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Garner, Alan

adults novels books readers

(British, 1934– )

Garner is quoted as saying that his novels resemble onions. In other words, his work has many layers: a topmost narrative layer, which is the obviously visible story, to be enjoyed by young readers; within that, networks of imagery, and at the core a deep structure put together with meticulous intelligence. All of this should not put readers off. His early novels, such as Elidor (1965) and in particular the masterly The Owl Service (1967), which won the Carnegie Medal in 1968, are very exciting, and just as page-turning as many much easier books. Red Shift (1973) with its timeshifts and elliptical language, and The Stone Book Quartet (1976, 1977, 1978), with its poetic elegance and symbolic weight, are harder to dash through, but they amply reward the careful reader, particularly on a second reading. Garner is one of a handful of writers for young adults who assumes (quite rightly) that there are teenagers out there who are formidably intelligent and eager for books that stretch their minds and imaginations. His novel for adults, Strandloper (1997), moves from Cheshire to Australia and deals with myths and history.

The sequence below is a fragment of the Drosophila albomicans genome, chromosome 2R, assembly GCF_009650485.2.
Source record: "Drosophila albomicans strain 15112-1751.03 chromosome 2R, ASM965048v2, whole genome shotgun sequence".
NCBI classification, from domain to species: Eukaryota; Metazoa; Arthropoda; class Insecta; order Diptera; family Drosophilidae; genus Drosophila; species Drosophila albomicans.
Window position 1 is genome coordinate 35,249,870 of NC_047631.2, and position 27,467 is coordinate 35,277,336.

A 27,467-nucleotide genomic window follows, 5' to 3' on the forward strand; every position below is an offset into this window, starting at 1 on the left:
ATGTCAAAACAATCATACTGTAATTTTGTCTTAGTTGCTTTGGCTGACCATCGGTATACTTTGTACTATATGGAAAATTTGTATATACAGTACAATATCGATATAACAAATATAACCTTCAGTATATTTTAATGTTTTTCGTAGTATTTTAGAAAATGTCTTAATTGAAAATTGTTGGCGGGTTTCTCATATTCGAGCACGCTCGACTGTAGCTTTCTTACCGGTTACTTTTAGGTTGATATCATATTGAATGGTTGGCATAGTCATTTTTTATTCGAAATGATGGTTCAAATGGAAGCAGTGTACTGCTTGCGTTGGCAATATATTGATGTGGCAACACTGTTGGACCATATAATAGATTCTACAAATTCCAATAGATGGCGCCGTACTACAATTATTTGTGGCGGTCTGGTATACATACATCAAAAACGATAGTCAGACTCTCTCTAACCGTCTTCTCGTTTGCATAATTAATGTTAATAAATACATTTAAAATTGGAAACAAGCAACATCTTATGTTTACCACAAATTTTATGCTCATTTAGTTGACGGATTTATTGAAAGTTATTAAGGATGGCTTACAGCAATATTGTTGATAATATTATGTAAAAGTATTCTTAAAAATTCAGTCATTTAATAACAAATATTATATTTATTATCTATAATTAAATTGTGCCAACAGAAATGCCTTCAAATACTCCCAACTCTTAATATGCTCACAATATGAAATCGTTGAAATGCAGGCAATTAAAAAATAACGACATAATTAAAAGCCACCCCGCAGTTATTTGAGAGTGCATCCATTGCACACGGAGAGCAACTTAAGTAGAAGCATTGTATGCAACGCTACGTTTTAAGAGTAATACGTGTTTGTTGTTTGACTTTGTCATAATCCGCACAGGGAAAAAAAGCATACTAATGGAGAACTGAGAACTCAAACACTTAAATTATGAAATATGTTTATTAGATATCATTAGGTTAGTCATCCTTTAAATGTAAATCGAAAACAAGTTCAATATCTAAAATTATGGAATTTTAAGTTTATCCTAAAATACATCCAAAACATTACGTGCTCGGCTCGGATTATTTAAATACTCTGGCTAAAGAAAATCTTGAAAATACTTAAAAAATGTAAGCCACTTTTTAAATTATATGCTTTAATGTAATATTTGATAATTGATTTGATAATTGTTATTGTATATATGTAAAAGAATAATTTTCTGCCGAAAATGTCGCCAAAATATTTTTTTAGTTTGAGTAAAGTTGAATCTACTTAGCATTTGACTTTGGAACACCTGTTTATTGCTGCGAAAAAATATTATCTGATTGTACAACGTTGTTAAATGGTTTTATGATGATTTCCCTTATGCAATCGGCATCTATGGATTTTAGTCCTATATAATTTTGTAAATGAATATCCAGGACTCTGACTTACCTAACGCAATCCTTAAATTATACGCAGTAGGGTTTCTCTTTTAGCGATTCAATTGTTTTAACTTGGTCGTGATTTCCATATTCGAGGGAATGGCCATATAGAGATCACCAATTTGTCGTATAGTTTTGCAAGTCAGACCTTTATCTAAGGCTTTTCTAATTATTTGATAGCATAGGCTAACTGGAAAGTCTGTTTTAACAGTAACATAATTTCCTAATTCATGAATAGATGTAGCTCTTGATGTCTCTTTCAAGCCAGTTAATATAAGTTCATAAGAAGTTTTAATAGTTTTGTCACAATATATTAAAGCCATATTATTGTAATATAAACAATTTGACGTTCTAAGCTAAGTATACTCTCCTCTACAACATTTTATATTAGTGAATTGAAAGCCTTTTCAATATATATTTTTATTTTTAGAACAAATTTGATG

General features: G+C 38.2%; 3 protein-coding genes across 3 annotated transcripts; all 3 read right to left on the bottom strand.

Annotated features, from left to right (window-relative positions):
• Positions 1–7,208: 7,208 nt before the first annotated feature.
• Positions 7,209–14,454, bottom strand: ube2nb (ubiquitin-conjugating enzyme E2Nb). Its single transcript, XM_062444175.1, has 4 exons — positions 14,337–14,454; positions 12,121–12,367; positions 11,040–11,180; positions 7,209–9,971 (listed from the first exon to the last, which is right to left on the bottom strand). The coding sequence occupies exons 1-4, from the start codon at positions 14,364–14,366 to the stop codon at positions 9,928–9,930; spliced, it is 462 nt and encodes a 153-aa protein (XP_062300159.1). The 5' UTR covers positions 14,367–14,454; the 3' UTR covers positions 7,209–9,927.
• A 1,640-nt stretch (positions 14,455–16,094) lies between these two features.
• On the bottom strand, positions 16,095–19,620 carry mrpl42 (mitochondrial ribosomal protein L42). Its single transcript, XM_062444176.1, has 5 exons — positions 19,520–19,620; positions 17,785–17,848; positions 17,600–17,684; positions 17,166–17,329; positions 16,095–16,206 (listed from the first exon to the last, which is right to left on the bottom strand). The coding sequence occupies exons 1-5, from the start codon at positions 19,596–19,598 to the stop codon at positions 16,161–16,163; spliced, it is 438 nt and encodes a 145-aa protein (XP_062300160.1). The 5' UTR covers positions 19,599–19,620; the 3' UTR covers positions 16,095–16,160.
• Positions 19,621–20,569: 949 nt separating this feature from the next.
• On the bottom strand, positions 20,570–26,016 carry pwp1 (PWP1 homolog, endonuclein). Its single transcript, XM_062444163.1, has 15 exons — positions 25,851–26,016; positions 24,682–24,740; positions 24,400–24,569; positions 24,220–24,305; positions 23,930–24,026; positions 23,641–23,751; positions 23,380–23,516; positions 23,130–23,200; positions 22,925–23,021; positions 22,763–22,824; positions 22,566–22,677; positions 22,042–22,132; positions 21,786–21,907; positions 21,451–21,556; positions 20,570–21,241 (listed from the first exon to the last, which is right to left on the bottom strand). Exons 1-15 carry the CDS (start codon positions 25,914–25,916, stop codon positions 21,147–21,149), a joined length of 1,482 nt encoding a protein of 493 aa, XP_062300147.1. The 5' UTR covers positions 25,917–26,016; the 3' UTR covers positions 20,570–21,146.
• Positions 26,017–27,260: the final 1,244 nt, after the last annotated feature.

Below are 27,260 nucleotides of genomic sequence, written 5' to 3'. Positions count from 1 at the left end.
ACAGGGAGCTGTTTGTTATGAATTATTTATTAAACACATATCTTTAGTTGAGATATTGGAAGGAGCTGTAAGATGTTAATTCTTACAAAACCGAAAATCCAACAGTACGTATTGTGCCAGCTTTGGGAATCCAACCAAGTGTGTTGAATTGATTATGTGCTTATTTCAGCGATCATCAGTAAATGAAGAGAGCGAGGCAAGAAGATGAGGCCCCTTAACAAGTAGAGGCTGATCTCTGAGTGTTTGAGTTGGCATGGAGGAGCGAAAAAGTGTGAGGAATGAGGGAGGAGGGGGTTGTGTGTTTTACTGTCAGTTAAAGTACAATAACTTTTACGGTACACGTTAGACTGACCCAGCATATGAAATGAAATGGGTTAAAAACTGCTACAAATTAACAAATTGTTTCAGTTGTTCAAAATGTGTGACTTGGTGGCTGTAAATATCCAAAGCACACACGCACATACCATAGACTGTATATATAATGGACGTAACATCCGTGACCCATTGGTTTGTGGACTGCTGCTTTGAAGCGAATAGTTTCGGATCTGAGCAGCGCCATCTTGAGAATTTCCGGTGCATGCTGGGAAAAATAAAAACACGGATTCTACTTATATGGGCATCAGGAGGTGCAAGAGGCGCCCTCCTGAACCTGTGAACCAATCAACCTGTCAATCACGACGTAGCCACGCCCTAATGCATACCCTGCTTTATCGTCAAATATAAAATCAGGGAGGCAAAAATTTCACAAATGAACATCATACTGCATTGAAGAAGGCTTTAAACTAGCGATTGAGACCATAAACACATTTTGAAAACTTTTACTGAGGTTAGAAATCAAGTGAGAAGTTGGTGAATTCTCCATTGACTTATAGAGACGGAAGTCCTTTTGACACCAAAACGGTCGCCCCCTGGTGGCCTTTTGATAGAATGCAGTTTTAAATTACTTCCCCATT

Russell Hoban, Philip Pullman, Ursula Le Guin. See FANTASY, TEEN  AG

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